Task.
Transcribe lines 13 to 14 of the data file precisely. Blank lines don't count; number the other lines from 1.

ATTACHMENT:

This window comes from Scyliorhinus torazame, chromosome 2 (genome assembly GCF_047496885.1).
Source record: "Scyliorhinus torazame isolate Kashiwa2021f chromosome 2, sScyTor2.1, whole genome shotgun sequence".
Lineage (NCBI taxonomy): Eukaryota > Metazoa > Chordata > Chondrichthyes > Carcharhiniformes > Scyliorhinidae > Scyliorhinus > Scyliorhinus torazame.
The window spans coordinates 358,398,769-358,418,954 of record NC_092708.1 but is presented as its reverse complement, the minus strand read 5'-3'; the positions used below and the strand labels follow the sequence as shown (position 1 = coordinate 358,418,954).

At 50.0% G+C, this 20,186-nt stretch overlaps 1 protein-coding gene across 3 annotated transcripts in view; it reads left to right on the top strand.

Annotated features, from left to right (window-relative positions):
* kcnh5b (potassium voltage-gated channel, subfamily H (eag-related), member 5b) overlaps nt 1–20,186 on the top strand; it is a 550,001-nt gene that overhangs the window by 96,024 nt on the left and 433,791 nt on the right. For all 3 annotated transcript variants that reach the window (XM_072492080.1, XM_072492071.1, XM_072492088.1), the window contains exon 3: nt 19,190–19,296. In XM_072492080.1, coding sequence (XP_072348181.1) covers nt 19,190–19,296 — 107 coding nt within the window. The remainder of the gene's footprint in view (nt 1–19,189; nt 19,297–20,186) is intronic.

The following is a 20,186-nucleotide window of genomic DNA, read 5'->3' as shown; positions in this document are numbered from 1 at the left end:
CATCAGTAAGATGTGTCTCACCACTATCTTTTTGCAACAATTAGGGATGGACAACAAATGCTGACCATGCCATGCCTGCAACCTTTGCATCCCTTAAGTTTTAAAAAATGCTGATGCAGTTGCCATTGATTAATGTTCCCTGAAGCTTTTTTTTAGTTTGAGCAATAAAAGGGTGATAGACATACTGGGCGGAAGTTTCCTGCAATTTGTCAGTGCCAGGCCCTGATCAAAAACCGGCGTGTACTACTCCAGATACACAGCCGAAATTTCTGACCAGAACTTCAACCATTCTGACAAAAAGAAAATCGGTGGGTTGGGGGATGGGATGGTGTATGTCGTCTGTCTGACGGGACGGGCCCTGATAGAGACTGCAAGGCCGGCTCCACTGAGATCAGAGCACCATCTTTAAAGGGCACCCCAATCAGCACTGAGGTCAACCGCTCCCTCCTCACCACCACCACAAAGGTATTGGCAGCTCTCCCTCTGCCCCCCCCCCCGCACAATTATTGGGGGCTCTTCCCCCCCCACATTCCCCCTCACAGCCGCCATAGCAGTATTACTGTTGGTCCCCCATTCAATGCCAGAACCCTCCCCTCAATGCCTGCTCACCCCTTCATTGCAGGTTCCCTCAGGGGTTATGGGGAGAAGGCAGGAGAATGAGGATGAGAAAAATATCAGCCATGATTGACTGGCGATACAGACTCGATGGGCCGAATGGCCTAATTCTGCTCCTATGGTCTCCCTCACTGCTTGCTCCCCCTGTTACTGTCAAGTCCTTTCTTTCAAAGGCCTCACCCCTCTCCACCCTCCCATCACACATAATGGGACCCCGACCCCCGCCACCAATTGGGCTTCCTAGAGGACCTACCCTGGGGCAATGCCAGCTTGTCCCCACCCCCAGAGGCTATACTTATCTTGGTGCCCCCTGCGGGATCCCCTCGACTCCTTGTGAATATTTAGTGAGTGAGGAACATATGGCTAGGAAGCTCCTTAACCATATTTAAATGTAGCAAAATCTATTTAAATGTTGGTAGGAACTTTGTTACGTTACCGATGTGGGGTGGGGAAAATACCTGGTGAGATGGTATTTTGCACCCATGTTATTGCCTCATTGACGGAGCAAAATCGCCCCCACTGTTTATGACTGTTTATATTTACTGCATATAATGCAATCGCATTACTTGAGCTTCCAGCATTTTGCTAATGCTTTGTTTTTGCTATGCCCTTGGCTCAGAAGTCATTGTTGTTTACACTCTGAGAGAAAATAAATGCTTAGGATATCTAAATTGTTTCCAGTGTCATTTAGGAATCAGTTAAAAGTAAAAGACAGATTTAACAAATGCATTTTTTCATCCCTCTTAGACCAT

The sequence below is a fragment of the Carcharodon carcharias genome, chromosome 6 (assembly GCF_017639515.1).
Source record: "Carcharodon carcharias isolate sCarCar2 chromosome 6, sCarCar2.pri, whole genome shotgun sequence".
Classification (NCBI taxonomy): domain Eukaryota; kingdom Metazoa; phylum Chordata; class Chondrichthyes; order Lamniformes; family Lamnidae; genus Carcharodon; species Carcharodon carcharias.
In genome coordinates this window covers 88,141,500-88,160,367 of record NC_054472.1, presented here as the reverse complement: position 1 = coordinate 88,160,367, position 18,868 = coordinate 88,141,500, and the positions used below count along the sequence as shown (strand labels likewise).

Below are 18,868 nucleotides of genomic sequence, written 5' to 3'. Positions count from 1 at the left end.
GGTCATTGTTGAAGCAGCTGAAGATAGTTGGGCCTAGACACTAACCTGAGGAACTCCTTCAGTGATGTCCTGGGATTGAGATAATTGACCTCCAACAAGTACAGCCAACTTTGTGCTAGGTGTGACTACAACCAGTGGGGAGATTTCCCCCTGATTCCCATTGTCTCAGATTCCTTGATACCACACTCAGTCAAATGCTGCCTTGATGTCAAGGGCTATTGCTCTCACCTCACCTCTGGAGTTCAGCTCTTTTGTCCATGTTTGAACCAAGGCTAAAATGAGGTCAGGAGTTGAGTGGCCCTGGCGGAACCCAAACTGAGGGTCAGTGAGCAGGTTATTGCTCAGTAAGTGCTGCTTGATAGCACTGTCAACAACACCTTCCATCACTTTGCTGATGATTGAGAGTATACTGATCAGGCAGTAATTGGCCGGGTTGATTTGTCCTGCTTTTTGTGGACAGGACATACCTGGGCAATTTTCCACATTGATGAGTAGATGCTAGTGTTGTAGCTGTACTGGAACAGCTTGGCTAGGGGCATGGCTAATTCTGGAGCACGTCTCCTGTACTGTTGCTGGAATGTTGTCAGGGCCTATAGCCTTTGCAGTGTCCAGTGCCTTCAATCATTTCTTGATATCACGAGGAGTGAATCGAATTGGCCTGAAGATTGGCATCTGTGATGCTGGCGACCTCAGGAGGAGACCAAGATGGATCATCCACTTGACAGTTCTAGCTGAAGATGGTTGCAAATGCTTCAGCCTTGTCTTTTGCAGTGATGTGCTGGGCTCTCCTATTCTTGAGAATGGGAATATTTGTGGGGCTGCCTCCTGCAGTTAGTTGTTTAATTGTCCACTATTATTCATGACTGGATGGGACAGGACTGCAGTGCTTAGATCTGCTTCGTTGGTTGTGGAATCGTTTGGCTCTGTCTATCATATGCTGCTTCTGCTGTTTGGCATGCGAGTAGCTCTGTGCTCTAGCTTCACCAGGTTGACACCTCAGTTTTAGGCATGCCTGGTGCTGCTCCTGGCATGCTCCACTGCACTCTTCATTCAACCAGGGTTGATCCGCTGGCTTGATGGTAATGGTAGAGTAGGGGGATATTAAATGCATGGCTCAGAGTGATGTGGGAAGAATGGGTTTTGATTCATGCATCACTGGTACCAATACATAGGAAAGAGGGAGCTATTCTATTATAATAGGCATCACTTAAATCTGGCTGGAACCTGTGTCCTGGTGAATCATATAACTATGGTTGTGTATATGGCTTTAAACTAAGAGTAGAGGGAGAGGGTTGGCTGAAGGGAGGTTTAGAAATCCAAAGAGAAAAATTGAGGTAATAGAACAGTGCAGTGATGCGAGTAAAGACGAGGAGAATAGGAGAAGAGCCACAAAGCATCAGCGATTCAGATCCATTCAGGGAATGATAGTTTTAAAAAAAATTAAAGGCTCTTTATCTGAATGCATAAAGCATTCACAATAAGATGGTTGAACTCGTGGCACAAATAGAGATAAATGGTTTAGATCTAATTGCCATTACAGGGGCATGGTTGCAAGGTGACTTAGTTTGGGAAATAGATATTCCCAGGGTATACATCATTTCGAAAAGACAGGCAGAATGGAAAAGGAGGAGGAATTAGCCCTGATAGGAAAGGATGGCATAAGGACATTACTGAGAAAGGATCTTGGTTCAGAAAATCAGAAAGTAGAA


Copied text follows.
In genome coordinates this window covers 88,141,500-88,160,367 of record NC_054472.1, presented here as the reverse complement: position 1 = coordinate 88,160,367, position 18,868 = coordinate 88,141,500, and the positions used below count along the sequence as shown (strand labels likewise).

Below are 18,868 nucleotides of genomic sequence, written 5' to 3'. Positions count from 1 at the left end.